This simple test is a picture of your overall health
Your grip strength might be a key factor to life expectancy, according to new research out of the University of Michigan. Using a grip strength test, Dr. Kate Duchowny, lead researcher, concluded that those with lower levels of grip strength were 50 percent more likely to die younger than those with a grip strength stronger than the baseline measurement.
Assessing grip strength is a simple test where patients squeeze a dynamometer, which measures strength in kilograms. Using a sample of 8,326 men and women aged 65 and older, those with a hand grip strength of less than 39 kg for men and 22 kg for women were classified as having muscle weakness.
In this group, the researchers classified 46 percent of the participants as “weak”. Previous research, which was based on more commonly-used measurements like muscle mass, have concluded that only 10 to 13 percent of people could be considered weak and more at risk for dying early, according to Duchowny.
“Having hand grip strength be an integral part of routine care would allow for earlier interventions, which could lead to increased longevity and independence for individuals,” Duchowny said.
“While grip strength is not currently used widely by physicians to measure overall health, weakness is one of the key signs of becoming more frail, along with unintentional weight loss and a significant change in speed or coordination with walking,” says Dr. Jennette Berry, a family medicine physician at Advocate Suburban Hospital in Hazel Crest, Ill. “If a person is found to have issues in these areas, his or her physician can intervene and guide the patient to resources for nutrition, exercise and other avenues to help the patient increase strength. Maintaining and even building strength is important to be able to get through illnesses and other setbacks people experience as they get older.”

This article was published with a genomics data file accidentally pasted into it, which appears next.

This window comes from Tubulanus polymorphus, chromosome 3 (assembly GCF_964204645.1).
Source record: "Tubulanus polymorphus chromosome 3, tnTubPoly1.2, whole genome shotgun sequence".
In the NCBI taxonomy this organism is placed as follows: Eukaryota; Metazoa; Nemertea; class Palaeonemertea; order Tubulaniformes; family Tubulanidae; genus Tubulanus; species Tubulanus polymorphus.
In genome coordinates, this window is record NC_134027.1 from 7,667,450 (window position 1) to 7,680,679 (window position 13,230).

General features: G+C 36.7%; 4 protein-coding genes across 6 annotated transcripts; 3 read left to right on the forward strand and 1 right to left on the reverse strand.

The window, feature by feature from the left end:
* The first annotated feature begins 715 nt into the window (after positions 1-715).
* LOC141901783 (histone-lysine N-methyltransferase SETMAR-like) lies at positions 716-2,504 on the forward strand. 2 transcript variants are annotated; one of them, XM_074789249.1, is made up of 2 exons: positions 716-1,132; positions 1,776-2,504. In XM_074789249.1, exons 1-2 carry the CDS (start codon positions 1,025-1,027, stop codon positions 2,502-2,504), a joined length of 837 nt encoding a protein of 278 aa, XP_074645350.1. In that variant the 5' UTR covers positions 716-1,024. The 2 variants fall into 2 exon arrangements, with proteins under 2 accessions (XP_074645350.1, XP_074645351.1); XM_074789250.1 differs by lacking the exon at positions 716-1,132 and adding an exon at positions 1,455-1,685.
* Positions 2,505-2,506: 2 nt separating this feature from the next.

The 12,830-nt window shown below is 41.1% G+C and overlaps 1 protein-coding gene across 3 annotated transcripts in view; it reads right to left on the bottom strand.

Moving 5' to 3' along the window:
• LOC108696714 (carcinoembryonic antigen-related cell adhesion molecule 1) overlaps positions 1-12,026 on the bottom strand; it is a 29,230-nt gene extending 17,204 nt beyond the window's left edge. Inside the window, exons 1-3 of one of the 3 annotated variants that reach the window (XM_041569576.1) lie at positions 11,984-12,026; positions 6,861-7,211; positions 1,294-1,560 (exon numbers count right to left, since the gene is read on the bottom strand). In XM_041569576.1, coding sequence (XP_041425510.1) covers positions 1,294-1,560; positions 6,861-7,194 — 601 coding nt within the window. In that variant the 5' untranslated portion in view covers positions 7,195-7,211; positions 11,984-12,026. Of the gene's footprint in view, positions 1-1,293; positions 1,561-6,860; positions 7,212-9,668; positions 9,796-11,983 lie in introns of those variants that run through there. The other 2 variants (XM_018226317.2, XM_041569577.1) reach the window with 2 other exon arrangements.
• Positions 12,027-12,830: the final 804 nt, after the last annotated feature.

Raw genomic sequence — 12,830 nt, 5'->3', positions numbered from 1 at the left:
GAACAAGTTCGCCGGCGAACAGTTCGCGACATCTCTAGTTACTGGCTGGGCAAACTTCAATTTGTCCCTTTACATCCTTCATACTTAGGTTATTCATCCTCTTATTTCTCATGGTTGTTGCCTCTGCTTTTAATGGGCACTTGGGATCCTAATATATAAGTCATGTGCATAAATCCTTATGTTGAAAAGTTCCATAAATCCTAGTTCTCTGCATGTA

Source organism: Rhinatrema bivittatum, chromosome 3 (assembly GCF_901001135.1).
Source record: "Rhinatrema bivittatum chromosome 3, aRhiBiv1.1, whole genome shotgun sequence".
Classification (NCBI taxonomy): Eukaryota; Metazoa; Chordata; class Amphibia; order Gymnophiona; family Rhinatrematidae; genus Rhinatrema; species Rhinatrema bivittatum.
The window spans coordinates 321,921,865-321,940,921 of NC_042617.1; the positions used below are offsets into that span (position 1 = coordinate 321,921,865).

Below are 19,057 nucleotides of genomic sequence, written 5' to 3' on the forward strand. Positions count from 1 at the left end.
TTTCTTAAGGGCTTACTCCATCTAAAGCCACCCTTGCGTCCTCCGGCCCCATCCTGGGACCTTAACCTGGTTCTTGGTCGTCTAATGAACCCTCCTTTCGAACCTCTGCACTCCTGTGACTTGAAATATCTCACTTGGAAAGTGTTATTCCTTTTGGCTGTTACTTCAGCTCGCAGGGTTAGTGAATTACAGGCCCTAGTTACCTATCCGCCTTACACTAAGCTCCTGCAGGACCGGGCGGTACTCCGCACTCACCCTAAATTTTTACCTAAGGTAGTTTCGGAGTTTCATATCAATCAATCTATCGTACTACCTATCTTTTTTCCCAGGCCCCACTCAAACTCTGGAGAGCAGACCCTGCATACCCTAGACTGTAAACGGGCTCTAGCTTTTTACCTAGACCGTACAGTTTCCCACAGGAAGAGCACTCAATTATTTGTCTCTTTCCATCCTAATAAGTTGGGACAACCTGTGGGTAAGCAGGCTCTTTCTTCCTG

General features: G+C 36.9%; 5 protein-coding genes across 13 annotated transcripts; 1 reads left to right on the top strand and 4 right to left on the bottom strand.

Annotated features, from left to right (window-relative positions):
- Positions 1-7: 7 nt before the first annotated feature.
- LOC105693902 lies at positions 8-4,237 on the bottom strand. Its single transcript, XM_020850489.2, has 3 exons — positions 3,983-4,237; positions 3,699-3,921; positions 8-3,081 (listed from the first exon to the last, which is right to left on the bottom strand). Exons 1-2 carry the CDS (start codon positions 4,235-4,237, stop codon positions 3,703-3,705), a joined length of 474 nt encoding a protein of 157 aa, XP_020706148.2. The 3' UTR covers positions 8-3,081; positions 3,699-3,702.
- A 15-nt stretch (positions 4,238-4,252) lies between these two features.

About the Author
Kate Eller, health enews contributor, is director of public affairs for Advocate Illinois Masonic Medical Center and Advocate Lutheran General Hospital. She came to Chicago and Advocate in 2014 after living in Iowa, Nebraska, Missouri, Kansas and Texas. She enjoys road trips, exploring little towns, minimalism, hiking and urban hiking around Chicago.